A few weeks ago I talked about a few domains that I was going to let lapse unless anyone wanted to do anything with them.
No-one showed any interest so the domains will go away over the next few months.
But in order to hang on to the content, I spend a couple of hours last night moving some stuff around.
The stuff from perlvogue.com is now at perlhacks.com/perlvogue and the old proudtouseperl.com content is now at proud.perlhacks.com. I’m still holding out hope that I’ll find some people to resurrect Proud to Use Perl at some point in the future.
I’ve also set up redirections from the old addresses to the new ones – so hopefully Google will work out what has happened before the domains vanish off the web.
The perlfive.com and perlfive.org domains weren’t being used for anything, so I’m just going to let them die quietly.
I’ve never let so many domains expire before. I feel I’m growing as a person.
Remember use.perl? It’s moth-balled now, but for years it provided two valuable services to the Perl community.
Firstly it provided a hosted blog platform which many people used to write about many things – sometimes even Perl. Of course we now have blogs.perl.org which provides a very similar service.
And secondly, it provided a place where people could submit stories related to Perl and then editors would approve the stories and publish them on the front page. Since use.perl closed down, the Perl community hasn’t really had a centralised site for that.
Over the last eighteen months or so I’ve had conversations with people about building a site that replaced that part of use.perl. But there’s always been something more interesting to work on.
Then, at the start of this week, Leo asked if I knew of a good Perl news feed that he could use on the front page of perl.org. And I realised that I’d been putting it off so too long. A few hours of WordPress configuration and Perl News was ready to go.
So if you have any interesting Perl news to share, please submit it to the site.
On Thursday we had the first London.pm tech meeting for a rather long time. But it was well worth the wait. We were at Net-A-Porter‘s very nice offices above the Westfield shopping centre. There were four interesting talks. Pete Sergeant talked about High Level Web Testing, Zefram explained the New Extensibility Features Coming in Perl 5.14, Dave Hodgkinson talked about using Perl, Hudson and Selenium together and finally James Laver introduced us to his form processing tool, Spark.
What impressed me most about the evening was the size of the turn-out. I’m told that eighty people signed up for the meeting and it seemed that most of them turned up. Perl is certainly thriving in London. In fact it seems that there are a number of companies who are struggling to find all of the Perl programmers that they need. A couple of the speakers ended with “we’re hiring” adverts.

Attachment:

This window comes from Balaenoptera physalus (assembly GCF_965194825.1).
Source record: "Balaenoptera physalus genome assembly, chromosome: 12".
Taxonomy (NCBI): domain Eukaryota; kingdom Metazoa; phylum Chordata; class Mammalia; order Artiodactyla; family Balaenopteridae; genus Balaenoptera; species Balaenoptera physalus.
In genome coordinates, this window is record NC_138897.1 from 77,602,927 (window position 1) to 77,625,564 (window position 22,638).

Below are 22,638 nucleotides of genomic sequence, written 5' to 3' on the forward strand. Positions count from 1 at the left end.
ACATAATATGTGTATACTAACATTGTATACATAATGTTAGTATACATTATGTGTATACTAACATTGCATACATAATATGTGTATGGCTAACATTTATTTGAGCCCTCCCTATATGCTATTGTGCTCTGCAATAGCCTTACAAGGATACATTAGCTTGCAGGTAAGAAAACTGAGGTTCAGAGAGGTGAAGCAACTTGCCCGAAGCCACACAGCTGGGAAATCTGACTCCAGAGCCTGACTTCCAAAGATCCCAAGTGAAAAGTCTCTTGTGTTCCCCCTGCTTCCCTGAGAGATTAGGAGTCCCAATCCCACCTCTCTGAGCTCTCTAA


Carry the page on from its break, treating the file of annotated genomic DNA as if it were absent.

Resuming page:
And from a couple of conversations I had during the evening, it seems that the scarcity of good Perl in London is starting to push Perl rates up. Seems that it’s a pretty good time to be a Perl programmer in London.
Been a while since I’ve had time to post anything here, but I’ve just got time for three quick announcements.
1/ Last week I ran some public training courses. I’ve just put the slides online.
2/ There’s a London.pm technical meeting in two weeks time. It’s at Net-A-Porter (above the Westfield shopping centre) on
October March 10th. A good line-up of talks. If you’re interested, please sign up.
3/ I was going to explain how the context examples in my last post worked. If you haven’t worked it out yet, I recommend a close read of the documentation for reverse.
A couple of years ago I thought that one thing the Perl community was missing was a network of blog sites about Perl. I’m not talking about the individual blogs that are being shown off to such good effect by the Iron Man project, I’m talking about a set of multi-author blogs that covered particular facets of the Perl world. Something like a Perl-specific version of LifeHacker or BoingBoing. To that end, I registered a number of domains and set about installing Movable Type.
That bit was easy. That bit I can do. The next bit is harder.
The next bit involves getting authors interested in writing for the blogs on a regular basis. That bit I didn’t do so well at and none of the blogs florished.
One of them didn’t even get going. That was Cultured Perl. The idea behind Cultured Perl was that it would discuss Perl culture. That’s all the non-technical bits of the Perl world. Perl Mongers, Perl conferences, things like that. I had a few authors signed up, but nothing ever really happened.
So why am I telling you this? Well, the Cultured Perl domains are up for renewal. And I’m trying to work out whether it’s worth keeping them.
Would you be interested in reading a Cultured Perl blog? And would you be interested in writing for it?